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Georgia's New Vehicle 'Title Tax' Takes Effect March 1

HB 386 replaces the annual ad valorem tax on newly purchased vehicles.

The so-called "birthday tax" that Georgia vehicle owners pay will end in March 2013 -- for people who purchase a new vehicle.

Effective March 1, 2013, House Bill 386 removes the sales tax and the annual ad valorem tax on newly purchased vehicles, according to a Gwinnett County newsletter.

Instead, there will be a new title tax of 6.5 percent in 2013 -- only due each time the vehicle is sold and titled. It applies to dealer sales as well as sales between individuals.You'll pay this tax in the county where you register the vehicle.

However, you will continue to pay the annual ad valorem tax on vehicle(s) that you currently own.

Other aspects of the new law:

  • The new title tax is based on a percentage (6.5 percent in 2013) of the fair market value of the vehicle, not the sales price, as determined by the Georgia Department of Revenue.
  • If you purchase a vehicle in Georgia between January 1, 2012, and March 1, 2013, you have the option of paying the new title tax instead of the current annual ad valorem tax. You have from March 1, 2013, until December 31, 2013, to opt into the new program. Note: Vehicles purchased out-of-state are not eligible to opt in.
  • All other existing annual vehicle registration requirements, including annual tag renewal fees, decals, and emission tests (if applicable), remain in effect for all vehicle owners.
John February 17, 2013 at 09:03 PM
If you bought a vehicle since January 2012 AND paid Georgia sales tax, you can apply at the tag office after March 1 to have the tax applied against your title fee and avoid ad valorem tax.:) If you bought from an individual and didn't pay sales tax, you can still opt to pay the title fee and opt out of recurring ad valorem taxes going forward. The state has a website that helps you calculate which is best for you, if you keep a car a long time, it may be worth paying the fee. :)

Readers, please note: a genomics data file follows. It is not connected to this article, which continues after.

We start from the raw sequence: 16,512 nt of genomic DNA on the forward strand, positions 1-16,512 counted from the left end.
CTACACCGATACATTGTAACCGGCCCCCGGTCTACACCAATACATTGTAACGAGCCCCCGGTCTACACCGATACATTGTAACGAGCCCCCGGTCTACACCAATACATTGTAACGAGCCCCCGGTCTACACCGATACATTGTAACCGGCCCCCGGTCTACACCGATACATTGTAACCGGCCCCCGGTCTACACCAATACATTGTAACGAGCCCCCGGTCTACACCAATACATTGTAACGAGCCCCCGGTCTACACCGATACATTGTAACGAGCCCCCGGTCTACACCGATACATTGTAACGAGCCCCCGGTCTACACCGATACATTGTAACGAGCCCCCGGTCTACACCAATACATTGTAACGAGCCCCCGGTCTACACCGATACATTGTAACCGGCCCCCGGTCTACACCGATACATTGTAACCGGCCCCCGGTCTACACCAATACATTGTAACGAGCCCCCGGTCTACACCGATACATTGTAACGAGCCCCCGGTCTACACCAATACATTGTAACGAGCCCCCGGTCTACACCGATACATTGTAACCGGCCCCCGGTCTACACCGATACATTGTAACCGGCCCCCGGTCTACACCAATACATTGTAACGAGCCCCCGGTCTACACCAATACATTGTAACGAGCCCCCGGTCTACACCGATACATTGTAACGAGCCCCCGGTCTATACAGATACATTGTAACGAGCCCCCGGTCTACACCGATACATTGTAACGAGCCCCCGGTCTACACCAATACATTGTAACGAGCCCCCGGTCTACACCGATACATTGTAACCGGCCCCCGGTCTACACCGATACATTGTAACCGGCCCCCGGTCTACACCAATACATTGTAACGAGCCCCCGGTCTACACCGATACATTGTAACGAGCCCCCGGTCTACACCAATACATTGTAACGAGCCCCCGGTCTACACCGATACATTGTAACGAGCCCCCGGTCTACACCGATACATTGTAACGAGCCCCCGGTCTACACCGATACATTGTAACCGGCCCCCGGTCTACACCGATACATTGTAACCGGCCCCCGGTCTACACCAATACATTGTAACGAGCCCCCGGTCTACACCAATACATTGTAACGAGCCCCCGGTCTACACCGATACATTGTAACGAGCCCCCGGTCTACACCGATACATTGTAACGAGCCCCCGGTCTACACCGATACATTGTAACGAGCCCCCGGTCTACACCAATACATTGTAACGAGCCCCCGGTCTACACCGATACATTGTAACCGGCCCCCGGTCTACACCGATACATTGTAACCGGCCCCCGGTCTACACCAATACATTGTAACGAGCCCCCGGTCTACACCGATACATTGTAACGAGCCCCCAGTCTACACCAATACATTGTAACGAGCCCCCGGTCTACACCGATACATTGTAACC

Bob Sagoes February 18, 2013 at 03:32 PM
If the car is paid off then why should you have to pay a tax on it. Why should anyone have to pay a tax on a car that is over fifteen to twenty years old? This is not right. I do guess they have to cash form some of us no matter what.
John February 18, 2013 at 03:50 PM
If you don't buy another car, nothing changes, unless you opt in to the new system. You will keep paying ad valorem tax every year. On a 15 year old car your ad valorem shouldn't be very much, it may make more sense to just keep paying it annually.
Zaasrd Sitor February 25, 2013 at 08:03 AM
This is a tax and all taxes are bad, it is worded in such a way that the population can be cajoled to understand what is the best form of public revenue that does not impede behavior and sales as this tax does. And that is on the title to land's location value. Land cannot be hidden, nor moved, and when revenue is raised by the ad valorem method, the most valuable land becomes the most utilized as a consequence. Before readers start tangents of housing, homes, mortgages, foreclosures, etc. All these norms are political manifestations. A dwelling is what people reside in. And to the extent that a dwelling is taxed, changes the behavior of the occupant in order to evade and aviod a tax on it. History has many lessons here. Windows being bricked up, Chimneys being joined etc. States & Counties should shift their revenue raising capacity from taxing people and their buildings, products and service to the rental value of land only. This is a site revenue society that replaces land price and taxes so that the cost of living is non existent as they are two highest cost of living that are the cause of inflation. As there is no production of land. A higher level of freedom would arise incomparable to what the reader has experienced thus far. The first task is to get the annual site value of land on the property assessment notice. Even if everybody has to write it on by hand !!!
jMichael February 26, 2013 at 12:58 PM
"This is a tax and all taxes are bad." I'm sure you'll feel differently when your neighbor breaks in to your double-wide and steals your favorite bowling shirt.

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